SEC Chairman, Mary Jo White, is not on your side.  If she had any sort of backbone and wanted to protect the public from Wall Street’s den of thieves, there would be people going to jail right.  She does not have your best interests at heart.  BlackRock?  They just want all your money.   – Rory Hall, Shadow of Truth

Consider yourself warned.  In fact, the first warning from the elitists was fired in January 2010, when the SEC voted almost unanimously to allow Money Market Funds to suspend investor redemptions during periods of “extraordinary circumstances.”  Of course, it’s during those periods of time – when the financial system is melting down – that investors would want to get their money out of money market funds.

As of September 10, a total of $2.66 trillion was held in money market funds.  I would surmise that 98% of the investors in these funds have no idea that their money will be “frozen” the next time financial panic hits this country.  Undoubtedly their “trusty” financial adviser never disclosed the existence of “redemption gates” on money market funds.   Returns are so skinny on these funds there’s really no reason to leave your money in them.  The eventual cost of the convenience these funds offer will be the amount of your investment.

It was only a matter of time before the trend in redemption gating the fund industry moved to mutual funds.  While the latest proposal being considered by the SEC is not a hardcore redemption gate, the agency is looking into allowing mutual funds to impose a surcharge on investors who want to get their money of these cesspools during times when the market is dropping quickly.

The current proposal would allow mutual funds to charge extra fees to investors who leave the fund when the market is taking a dump.  The rationalization being that there’s extra “trading costs” involved in selling securities when the market is “volatile.”  This is highly misleading because “trading costs” are accounted as operating costs, which are costs incurred ratably by all investors in the fund.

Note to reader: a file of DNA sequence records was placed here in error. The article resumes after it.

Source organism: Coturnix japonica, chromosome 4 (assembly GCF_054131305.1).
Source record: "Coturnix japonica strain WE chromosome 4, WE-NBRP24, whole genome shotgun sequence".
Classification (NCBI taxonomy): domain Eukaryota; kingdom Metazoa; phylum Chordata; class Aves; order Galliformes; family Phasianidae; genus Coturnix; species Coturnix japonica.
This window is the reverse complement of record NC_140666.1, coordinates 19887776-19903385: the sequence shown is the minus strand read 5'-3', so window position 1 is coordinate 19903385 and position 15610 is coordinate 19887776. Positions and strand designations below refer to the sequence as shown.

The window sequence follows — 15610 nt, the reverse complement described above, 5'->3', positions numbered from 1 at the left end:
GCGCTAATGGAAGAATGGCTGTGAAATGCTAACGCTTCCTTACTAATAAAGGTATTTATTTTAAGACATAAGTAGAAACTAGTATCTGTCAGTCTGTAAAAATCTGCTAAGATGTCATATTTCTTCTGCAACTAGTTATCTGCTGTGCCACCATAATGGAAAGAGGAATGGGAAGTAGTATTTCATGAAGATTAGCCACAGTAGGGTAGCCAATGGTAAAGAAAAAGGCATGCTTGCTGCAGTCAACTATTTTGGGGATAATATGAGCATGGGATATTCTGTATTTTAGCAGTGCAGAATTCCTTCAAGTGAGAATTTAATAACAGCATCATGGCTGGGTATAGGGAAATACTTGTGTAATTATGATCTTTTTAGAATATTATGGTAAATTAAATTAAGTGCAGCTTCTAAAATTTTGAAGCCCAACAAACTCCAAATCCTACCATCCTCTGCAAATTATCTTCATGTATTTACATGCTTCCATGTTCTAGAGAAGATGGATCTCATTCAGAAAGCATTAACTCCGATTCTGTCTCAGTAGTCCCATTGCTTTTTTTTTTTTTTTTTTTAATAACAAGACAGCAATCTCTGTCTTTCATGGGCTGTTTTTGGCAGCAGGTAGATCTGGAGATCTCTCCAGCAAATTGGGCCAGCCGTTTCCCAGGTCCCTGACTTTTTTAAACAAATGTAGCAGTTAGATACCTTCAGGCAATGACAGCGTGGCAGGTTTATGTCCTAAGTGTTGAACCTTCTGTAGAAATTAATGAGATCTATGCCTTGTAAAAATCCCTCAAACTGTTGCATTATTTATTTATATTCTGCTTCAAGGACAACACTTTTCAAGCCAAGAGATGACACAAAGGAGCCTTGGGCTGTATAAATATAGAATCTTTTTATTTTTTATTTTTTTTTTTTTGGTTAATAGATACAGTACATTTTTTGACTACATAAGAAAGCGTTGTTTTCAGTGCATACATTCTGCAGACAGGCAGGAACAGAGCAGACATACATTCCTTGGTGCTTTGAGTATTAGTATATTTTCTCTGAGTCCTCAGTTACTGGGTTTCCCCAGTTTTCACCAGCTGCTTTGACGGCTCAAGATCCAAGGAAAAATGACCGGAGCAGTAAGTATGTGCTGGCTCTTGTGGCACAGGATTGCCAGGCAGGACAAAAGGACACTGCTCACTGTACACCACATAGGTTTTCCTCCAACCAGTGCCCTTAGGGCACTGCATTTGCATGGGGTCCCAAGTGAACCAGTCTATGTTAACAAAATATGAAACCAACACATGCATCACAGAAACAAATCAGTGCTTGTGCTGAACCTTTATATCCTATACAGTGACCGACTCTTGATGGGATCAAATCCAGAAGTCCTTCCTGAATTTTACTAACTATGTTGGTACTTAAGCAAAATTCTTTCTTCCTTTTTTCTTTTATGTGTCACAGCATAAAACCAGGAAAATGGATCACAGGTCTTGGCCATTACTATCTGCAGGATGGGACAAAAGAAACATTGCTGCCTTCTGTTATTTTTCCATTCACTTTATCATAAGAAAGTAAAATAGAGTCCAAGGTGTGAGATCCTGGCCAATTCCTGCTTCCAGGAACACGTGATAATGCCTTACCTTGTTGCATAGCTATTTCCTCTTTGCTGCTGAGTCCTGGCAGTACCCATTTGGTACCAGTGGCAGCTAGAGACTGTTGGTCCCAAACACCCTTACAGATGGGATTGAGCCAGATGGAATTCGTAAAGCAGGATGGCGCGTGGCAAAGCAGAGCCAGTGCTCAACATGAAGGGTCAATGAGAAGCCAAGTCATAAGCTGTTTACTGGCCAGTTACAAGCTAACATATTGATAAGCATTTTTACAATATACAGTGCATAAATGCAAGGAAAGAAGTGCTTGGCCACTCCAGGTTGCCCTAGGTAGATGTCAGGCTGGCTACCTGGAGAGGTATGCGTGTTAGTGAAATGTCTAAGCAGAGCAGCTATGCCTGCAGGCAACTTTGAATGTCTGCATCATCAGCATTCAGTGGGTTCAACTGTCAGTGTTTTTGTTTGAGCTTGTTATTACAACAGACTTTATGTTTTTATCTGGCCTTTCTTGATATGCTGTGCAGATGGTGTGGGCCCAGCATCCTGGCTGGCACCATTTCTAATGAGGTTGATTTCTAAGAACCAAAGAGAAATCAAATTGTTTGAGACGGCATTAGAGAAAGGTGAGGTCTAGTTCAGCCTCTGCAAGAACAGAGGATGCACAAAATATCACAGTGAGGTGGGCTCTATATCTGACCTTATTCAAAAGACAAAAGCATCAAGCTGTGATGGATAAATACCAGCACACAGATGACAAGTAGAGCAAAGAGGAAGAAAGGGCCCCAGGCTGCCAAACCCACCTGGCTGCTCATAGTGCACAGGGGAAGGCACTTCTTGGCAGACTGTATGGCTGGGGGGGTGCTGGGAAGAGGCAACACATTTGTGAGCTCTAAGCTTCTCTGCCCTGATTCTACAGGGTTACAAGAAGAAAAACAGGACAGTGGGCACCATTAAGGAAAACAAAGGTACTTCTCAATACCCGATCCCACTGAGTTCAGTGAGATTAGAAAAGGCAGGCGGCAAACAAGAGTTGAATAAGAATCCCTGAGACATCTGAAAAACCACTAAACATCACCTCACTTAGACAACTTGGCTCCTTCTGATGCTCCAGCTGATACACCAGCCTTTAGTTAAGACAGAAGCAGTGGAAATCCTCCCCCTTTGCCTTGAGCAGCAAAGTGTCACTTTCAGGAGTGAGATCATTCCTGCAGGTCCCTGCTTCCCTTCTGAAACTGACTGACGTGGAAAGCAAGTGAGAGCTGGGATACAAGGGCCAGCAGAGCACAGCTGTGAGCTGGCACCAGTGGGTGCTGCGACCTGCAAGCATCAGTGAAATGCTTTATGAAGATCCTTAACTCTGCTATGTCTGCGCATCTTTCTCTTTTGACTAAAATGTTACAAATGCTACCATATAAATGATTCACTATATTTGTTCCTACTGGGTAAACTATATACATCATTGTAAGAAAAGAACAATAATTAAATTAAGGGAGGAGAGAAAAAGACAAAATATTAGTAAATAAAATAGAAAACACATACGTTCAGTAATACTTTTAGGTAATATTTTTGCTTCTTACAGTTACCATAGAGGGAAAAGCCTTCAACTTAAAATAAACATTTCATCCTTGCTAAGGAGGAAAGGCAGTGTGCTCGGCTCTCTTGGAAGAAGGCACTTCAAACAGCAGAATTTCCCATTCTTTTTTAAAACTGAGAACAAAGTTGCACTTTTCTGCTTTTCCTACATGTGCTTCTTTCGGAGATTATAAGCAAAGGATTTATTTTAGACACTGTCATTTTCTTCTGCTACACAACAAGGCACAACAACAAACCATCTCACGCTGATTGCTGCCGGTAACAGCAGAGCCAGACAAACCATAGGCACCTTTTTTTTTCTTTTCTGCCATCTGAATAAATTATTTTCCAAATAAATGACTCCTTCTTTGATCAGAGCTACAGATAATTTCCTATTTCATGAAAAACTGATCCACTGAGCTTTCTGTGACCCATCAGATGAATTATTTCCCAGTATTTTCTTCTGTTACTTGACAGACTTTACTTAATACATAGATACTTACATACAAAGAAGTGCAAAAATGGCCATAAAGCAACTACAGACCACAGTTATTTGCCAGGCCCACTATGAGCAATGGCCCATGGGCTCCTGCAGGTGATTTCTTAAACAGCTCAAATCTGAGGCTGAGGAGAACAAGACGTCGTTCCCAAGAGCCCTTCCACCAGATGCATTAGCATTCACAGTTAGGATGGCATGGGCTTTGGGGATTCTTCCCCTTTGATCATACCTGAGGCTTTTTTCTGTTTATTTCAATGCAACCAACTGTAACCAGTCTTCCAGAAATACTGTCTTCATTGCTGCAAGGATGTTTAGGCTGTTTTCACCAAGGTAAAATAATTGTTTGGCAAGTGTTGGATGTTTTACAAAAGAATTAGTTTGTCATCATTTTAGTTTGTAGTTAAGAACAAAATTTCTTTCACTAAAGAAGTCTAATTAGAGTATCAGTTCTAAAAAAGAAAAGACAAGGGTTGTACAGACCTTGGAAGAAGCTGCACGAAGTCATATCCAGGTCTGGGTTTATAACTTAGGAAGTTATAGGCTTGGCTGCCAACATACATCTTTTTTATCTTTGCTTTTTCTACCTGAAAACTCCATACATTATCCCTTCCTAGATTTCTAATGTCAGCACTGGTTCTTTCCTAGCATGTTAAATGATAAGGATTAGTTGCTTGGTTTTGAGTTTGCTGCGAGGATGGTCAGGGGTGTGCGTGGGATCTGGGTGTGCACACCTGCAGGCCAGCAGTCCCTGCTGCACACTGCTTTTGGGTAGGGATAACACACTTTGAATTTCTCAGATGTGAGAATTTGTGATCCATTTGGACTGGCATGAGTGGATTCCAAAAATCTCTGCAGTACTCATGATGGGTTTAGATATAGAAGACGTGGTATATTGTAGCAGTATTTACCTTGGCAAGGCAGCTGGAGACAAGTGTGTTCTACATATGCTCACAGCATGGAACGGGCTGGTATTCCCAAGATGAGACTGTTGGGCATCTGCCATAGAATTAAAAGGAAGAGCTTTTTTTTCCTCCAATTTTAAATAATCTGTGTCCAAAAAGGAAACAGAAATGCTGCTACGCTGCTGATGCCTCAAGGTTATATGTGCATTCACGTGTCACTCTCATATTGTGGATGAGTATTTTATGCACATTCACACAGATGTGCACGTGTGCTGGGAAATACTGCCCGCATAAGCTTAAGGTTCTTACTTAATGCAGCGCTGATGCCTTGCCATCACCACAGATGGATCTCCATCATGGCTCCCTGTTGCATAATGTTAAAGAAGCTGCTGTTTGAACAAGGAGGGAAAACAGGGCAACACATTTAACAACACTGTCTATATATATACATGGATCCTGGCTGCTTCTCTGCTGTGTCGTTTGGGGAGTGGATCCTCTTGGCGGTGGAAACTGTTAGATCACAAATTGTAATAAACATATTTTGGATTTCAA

It’s interesting that these “extra costs” didn’t seem to occur in 1987 when the stock market dropped in 22% in one day.  Or in  March 2000, when the Nasdaq fell 93% over the next 29 months.  Or in October 2007, when the S&P 500 fell over 50% over the next 17 months. These were all periods of “high volatility” and fund investors were fleeing en masse.

And, of course, there didn’t seem to be any “extra trading costs” involved when the market volatility was heavily skewed toward the upside starting in April 2009 and the masses were rushing back into these funds.

Make no mistake about it, this is the next step closer toward enabling the mutual fund industry to impose redemption gates on all mutual funds.  After all, what better way to help the Fed prop up a collapsing stock market – which will be collapsing for valid fundamental reasons – than to prevent investors from taking their money out.

Wall Street, with the Government’s full backing, has two goals in mind:  1)  seduce the retail public into putting all their money in mutual funds, especially funds loaded with hidden risks and derivatives;   2) figuring out how to force them to keep it there.   Be clear about one thing, the entire Governmental system is moving toward totalitarianism.  One of the cornerstones of a totalitarian system is capital controls.

Rory and I discuss the latest scheme by Wall Street to trap your money in this Shadow of Truth Market Update:

Consider yourself warned…

Repeat: Get Your Money Out Of Bond Funds – NOW

This article was in Bloomberg News today:

There’s a bigger risk “that when the the Fed starts hiking in earnest, outflows from high-yielding and less-liquid debt will lead to a free fall in prices,” JPMorgan strategists led by Jan Loeys wrote in a June 20 report. “In extremis, this could force a closing of the primary market and have serious economic impact.”

Bond Market Has $900 Billion Mom-and-Pop Problem When Rates Rise

It’s just like I said (video link), BlackRock is leading the charge, there’s a massive derivatives blow-up coming at some point and there will be capital controls placed on bond funds.

Don’t say you have not been warned.   And move your money in to physical gold and silver.